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Impact Overseas

One of the most common remarks I hear from those returning from missions trips abroad is, “I feel like I received more than I gave.” Anyone who has participated in such a trip will agree that oversees missions can have a very deep and lasting impact. I believe that overseas missions trips offer opportunities and advantages that cannot be gained in any other way. This is not to say that domestic missions do not have their benefits as well. There are many advantages to domestic trips, including a higher potential for long-term involvement and development of relationships. However, I believe that overseas missions can be superior to local ones for several reasons related to personal growth. For my argument, I will focus primarily on short-term missions trips, since these tend to be more prevalent, especially among college students.

The primary benefit to short-term overseas missions trips involves immersion in another culture. While such immersion can take place within one’s own country, state or neighborhood, the contrast is usually much more stark and dramatic in other countries. Experience in another culture can be transformational in many ways. “Culture shock” is often the term used to describe the feeling of being forced outside one’s own comfort zone to interact with a foreign society. Such “shock” challenges existing beliefs, nurtures compassion and empathy and inspires personal development. Experience in poorer countries in particular often causes participants to be more humble and thankful for the blessings of their own country.

In addition, because overseas missions trips can often be more emotionally challenging and dramatic, they frequently ignite a passion for future missions within participants. While domestic missionaries can also be “bitten with the missions bug,” this tends to happen more often in missions abroad because the setting is so novel.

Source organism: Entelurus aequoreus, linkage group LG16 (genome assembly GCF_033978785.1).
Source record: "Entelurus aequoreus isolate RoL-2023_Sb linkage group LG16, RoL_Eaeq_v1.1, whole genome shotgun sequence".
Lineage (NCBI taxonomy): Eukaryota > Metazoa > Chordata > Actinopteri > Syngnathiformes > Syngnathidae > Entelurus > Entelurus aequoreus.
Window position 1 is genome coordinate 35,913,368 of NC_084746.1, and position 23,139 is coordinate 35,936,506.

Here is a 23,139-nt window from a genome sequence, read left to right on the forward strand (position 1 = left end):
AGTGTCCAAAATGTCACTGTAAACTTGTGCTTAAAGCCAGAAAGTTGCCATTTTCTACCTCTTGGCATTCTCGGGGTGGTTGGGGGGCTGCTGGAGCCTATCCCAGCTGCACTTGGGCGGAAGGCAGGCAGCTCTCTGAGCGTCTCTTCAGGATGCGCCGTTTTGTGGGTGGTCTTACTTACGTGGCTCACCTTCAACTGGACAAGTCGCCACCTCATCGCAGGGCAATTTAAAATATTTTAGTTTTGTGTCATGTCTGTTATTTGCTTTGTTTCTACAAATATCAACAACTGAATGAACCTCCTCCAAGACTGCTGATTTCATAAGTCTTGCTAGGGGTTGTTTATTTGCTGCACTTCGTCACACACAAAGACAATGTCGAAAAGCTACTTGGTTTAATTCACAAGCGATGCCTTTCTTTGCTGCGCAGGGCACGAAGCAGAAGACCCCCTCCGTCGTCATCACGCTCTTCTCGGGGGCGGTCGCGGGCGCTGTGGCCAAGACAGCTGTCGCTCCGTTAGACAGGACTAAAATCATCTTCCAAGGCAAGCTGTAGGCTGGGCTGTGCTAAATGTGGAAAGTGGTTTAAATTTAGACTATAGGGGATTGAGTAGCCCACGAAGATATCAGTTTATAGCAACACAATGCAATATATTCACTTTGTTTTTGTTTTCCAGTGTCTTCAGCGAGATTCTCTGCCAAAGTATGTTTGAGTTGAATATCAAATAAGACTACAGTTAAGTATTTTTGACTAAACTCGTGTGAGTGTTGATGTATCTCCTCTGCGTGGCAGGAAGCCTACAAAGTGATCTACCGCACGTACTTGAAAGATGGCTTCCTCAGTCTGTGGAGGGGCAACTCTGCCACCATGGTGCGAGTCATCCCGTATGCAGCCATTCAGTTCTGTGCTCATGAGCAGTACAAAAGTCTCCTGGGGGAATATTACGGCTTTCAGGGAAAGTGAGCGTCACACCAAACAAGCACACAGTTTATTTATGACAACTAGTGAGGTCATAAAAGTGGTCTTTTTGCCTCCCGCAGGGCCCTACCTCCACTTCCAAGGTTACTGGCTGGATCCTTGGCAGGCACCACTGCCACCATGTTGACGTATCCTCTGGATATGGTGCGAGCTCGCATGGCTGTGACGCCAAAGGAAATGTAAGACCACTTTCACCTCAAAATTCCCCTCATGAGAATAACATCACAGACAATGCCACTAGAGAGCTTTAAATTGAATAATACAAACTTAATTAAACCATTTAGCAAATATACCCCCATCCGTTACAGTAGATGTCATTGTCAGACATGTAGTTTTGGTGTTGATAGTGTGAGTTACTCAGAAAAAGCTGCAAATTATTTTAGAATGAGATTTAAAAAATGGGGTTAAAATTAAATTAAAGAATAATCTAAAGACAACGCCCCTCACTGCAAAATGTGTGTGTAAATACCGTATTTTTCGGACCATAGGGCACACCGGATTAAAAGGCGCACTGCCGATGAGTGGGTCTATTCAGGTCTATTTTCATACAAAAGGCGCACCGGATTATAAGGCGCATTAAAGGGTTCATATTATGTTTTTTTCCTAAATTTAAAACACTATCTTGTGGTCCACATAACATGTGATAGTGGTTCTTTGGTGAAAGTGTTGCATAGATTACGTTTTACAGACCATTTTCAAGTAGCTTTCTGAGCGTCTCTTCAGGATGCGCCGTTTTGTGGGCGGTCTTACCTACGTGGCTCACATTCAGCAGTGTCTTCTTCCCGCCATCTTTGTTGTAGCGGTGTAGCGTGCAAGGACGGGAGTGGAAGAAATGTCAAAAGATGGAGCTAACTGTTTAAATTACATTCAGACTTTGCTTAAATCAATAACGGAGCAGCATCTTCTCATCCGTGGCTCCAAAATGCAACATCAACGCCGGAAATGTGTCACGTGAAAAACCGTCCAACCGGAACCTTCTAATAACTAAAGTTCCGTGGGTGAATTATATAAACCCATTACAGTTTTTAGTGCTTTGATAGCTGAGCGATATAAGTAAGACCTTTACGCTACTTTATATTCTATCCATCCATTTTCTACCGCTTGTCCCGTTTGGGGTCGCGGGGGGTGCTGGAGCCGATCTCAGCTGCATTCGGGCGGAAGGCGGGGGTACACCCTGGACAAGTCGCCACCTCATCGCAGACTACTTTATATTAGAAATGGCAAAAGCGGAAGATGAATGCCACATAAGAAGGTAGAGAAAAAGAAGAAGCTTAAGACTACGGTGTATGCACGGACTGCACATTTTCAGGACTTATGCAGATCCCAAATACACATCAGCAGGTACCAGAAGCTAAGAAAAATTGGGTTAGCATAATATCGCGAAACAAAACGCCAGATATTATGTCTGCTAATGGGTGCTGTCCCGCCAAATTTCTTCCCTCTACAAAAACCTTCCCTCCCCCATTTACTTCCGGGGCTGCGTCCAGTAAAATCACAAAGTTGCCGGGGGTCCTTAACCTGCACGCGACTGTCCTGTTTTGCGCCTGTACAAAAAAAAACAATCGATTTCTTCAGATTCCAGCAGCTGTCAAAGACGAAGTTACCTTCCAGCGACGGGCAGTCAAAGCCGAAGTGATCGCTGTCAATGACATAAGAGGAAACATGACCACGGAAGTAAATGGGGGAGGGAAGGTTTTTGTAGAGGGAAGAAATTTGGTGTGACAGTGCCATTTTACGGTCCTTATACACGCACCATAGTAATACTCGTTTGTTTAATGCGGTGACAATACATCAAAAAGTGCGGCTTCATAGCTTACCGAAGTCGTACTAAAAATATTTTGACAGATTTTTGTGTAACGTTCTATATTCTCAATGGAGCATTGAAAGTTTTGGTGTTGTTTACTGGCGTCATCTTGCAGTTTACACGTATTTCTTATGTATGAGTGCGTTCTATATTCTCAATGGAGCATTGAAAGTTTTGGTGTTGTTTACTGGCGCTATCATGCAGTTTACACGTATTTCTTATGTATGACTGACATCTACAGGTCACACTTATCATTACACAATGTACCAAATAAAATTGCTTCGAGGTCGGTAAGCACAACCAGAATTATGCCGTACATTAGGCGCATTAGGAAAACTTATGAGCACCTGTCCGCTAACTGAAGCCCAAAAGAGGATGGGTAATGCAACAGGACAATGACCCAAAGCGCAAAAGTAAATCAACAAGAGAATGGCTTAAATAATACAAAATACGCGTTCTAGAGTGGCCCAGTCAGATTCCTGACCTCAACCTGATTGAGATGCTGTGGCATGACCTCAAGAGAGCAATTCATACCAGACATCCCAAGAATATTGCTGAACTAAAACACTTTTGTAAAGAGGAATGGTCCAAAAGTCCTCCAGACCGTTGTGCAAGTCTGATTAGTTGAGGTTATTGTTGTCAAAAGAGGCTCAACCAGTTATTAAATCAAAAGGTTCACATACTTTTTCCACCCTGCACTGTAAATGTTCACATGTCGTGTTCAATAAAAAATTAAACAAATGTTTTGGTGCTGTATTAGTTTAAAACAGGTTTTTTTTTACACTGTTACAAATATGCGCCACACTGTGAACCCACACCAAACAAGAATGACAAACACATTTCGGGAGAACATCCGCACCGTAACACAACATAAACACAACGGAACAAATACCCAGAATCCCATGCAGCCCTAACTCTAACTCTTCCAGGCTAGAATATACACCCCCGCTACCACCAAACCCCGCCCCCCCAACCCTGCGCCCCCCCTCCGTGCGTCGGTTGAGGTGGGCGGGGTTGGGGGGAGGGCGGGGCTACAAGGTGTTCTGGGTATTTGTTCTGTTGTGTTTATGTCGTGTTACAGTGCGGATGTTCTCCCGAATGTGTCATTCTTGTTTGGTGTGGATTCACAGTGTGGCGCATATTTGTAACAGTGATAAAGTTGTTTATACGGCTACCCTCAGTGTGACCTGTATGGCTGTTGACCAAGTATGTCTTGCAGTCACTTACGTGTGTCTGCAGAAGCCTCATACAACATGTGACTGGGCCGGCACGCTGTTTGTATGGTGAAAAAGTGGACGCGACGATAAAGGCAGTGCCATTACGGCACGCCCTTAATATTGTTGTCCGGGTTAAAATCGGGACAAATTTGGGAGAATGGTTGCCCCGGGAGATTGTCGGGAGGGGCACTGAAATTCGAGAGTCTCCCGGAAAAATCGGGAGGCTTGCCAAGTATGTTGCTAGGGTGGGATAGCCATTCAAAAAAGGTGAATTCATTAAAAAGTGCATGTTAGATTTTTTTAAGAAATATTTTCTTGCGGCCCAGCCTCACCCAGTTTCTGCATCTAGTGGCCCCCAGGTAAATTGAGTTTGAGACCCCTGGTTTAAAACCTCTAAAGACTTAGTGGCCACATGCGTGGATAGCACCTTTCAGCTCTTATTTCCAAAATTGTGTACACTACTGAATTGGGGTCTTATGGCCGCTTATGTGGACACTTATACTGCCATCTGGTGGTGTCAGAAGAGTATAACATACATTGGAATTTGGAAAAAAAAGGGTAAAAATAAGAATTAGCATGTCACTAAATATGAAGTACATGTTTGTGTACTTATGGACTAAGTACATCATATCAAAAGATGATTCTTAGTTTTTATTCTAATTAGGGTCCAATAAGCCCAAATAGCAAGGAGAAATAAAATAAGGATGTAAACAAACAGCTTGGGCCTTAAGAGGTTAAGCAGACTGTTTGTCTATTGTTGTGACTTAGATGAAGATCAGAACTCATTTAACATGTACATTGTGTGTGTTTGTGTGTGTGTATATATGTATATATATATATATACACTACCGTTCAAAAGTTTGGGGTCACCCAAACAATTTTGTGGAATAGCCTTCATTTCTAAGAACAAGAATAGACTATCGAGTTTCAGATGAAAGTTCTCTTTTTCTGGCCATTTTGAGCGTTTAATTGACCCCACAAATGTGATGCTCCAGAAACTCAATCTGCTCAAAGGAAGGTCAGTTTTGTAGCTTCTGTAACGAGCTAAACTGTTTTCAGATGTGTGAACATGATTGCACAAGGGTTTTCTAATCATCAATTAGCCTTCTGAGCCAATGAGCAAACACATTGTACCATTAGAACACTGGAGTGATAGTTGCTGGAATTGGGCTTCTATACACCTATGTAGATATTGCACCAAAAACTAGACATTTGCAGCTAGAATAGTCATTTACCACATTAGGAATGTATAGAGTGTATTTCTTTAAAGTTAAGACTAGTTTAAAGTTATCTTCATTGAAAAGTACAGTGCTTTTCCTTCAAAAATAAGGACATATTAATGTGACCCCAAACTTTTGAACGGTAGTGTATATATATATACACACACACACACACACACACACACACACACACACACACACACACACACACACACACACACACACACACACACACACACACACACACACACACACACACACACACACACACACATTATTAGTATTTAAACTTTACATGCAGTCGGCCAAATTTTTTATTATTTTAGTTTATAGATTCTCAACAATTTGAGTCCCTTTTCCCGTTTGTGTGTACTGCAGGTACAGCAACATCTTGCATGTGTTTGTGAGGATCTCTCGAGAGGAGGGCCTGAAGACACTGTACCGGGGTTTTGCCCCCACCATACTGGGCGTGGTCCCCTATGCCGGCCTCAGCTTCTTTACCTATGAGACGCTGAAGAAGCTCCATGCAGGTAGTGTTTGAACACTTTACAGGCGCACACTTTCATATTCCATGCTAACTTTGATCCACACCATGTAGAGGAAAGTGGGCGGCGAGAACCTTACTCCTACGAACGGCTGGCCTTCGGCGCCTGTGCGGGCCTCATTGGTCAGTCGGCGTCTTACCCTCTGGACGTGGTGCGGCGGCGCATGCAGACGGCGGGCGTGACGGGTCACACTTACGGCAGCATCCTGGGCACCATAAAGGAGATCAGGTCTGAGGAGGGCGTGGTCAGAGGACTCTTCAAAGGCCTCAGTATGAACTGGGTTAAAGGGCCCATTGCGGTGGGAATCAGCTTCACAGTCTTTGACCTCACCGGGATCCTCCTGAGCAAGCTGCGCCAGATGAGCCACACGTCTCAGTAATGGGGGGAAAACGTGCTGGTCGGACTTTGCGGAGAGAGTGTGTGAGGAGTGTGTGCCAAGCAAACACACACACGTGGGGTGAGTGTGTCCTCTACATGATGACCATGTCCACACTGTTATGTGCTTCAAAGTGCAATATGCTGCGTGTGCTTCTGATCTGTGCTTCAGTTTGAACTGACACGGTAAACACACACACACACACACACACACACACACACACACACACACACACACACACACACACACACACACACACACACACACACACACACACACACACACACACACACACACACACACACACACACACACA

This produces two positive effects. First, the support group of the short-term missionary becomes a natural network for raising awareness. As participants raise support for their trip (usually through letters asking for financial contributions), friends and family become aware of social justice needs in the destination country. Second, upon returning from an overseas trip, the impassioned participant is often inspired to help with missions and causes at the domestic level.

It is true that, by spending two weeks or even two months in another country, you may not have an immediate-or even apparent-effect on the community you serve. It is also true you do not have to travel across the world to find a “neighbor” to love. However, I believe there are distinct benefits to short-term overseas missions trips that cannot be gained from local ones. While missions trips abroad may not necessarily be more “effective” in terms of aid given or relationships formed, they do offer a unique opportunity for personal growth and development.

In short, overseas missions trips do not inhibit domestic involvement. Instead, they often encourage participants to become more involved locally upon returning from their trips as more roundly developed people.  

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